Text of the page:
• Fibrowatt. Fibrowatt is a Pennsylvania-based company aiming to build a power plan on the Eastern Short of Maryland that would run completely on logging and poultry waste. There has been a lot of opposition to Fibrowatt and “poultry litter incineration” in North Carolina, calling the process “dirtier than coal, more expensive than wind, and litter incineration as an economic threat to farmers” (Blue Ridge Environmental Defense League).

Where do the other candidates stand? Brian Moran supports it in a passing comment, but:

Jesse Ferguson, a spokesman for Moran, criticized McAuliffe’s fixation on chicken waste. “He’s made it seem like chicken waste is the solution to the problem, and we’re not even sure how much of an answer it is,” he said.

I couldn’t find a stated position for Creigh Deeds. I’ve sent him an e-mail and a note on Twitter and am awaiting a response.

While I’m sure none of the candidates are going to completely satisfy my lefty political desires, I can definitely say that I will not be voting for a candidate that so enthusiastically and aggressively supports plans like chicken waste-to-energy. We shouldn’t be putting more money into the pockets of factory farms while diverting attention from real solutions like reduced consumption, energy efficiency, and clean technogies like solar and wind power.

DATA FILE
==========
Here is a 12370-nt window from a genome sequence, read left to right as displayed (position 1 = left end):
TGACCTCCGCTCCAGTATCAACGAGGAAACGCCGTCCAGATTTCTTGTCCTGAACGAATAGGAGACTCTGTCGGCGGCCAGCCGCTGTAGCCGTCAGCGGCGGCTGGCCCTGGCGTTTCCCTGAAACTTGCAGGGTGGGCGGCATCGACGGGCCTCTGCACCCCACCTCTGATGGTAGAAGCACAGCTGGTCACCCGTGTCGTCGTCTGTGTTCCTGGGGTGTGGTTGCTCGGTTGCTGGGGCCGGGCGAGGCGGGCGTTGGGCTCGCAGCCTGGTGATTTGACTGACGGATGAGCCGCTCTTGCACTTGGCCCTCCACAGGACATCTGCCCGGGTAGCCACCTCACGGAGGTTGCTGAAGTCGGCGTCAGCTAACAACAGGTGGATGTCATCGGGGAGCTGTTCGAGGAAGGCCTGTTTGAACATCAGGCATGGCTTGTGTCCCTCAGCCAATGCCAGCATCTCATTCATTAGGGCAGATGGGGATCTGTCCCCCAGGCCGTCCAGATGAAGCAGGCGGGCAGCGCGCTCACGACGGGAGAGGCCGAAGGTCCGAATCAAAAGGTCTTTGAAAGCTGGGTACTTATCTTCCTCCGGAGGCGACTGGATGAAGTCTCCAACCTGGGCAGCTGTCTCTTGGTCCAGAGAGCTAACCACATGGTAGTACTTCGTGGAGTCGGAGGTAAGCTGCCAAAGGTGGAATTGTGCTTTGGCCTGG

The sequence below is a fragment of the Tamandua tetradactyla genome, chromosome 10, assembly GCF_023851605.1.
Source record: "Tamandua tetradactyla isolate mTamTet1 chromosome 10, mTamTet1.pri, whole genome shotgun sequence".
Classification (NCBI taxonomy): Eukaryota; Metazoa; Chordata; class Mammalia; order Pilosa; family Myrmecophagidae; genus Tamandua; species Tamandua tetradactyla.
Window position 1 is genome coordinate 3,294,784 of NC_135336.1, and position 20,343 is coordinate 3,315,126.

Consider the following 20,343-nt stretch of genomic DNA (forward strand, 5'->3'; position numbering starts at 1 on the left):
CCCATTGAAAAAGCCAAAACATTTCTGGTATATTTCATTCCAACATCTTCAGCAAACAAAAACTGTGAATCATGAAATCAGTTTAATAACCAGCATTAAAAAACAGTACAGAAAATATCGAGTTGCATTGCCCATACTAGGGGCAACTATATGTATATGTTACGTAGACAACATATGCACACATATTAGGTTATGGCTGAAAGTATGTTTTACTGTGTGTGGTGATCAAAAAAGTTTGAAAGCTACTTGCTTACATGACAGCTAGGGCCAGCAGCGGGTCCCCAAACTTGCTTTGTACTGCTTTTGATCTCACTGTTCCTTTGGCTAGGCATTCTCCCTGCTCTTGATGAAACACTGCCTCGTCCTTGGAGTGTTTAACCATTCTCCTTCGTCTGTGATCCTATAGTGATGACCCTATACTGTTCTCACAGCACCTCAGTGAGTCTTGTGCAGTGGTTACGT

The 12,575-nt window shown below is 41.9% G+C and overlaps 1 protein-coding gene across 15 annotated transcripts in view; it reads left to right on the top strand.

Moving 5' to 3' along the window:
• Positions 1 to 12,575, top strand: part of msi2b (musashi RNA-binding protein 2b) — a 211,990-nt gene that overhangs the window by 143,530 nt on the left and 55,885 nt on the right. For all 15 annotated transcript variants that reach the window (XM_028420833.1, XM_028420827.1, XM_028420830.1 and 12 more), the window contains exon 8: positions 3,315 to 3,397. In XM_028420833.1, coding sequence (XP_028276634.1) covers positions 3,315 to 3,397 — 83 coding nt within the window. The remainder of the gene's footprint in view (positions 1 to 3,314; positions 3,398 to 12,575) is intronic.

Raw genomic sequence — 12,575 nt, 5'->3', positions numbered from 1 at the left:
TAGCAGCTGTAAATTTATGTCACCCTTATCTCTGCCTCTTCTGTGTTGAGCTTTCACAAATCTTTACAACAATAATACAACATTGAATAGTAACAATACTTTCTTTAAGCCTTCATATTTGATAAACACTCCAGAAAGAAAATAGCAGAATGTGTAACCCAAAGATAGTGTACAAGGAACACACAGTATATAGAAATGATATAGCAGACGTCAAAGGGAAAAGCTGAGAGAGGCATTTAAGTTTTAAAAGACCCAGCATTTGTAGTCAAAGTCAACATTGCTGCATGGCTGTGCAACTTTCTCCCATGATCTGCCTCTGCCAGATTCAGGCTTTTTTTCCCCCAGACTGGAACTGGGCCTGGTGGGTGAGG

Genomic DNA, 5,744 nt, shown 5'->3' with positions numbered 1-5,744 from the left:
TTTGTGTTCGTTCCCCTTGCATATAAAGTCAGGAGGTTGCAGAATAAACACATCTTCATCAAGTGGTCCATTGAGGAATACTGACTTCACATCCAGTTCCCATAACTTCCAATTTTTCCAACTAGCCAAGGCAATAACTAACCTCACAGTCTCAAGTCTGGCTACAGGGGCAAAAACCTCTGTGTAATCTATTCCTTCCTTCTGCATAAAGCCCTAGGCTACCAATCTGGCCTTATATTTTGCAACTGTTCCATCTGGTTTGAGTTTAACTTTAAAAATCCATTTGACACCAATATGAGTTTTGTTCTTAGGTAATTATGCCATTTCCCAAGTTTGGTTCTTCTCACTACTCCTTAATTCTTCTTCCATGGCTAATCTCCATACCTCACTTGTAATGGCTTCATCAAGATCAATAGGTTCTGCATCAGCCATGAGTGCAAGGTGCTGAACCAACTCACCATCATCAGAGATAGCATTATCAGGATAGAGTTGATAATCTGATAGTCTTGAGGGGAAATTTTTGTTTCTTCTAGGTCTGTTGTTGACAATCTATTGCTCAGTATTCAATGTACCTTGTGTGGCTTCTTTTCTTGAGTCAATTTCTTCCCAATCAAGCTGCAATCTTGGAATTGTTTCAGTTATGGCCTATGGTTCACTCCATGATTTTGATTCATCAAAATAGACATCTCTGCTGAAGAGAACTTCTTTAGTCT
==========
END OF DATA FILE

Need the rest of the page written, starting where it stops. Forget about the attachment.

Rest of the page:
(Update: Creigh Deeds replied to my inquiry on twitter: “Great potential in poultry waste, and other ag waste for that matter.” Sigh.)

CSPI vs Palm Oil

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The Center for Science in the Public Interest (best known as “those guys that fought to get trans fat listed on nutritional labels”) publish a newsletter called Nutrition Action. It’s a good read with solid scientific information about diet and health, often debunking or questioning claims behind supplements. It’s far from vegan, as they are often recommending dairy and meat, but that sort of makes sense since they’re focused solely on health. They never speak against a vegan diet, but I suppose they know their readership is primarily non-vegetarian.

However, in May 2006 I was very surprised to see a full-page ad for their campaign against palm oil. Palm oil is very prevalent in processed foods and isn’t exactly healthy, so it’s not unusual that they’re speaking out against it, but what surprised me is the angle they’re taking. Their main ad reads “DYING FOR A COOKIE?” and underneath says, “Palm oil production is killing orangutans and other endangered wildlife.” Their full report talks about palm oil’s detrimental effect on health, the environment, and wildlife. This is the first time that I can remember that the CSPI has made note of the animal suffering associated with any food product.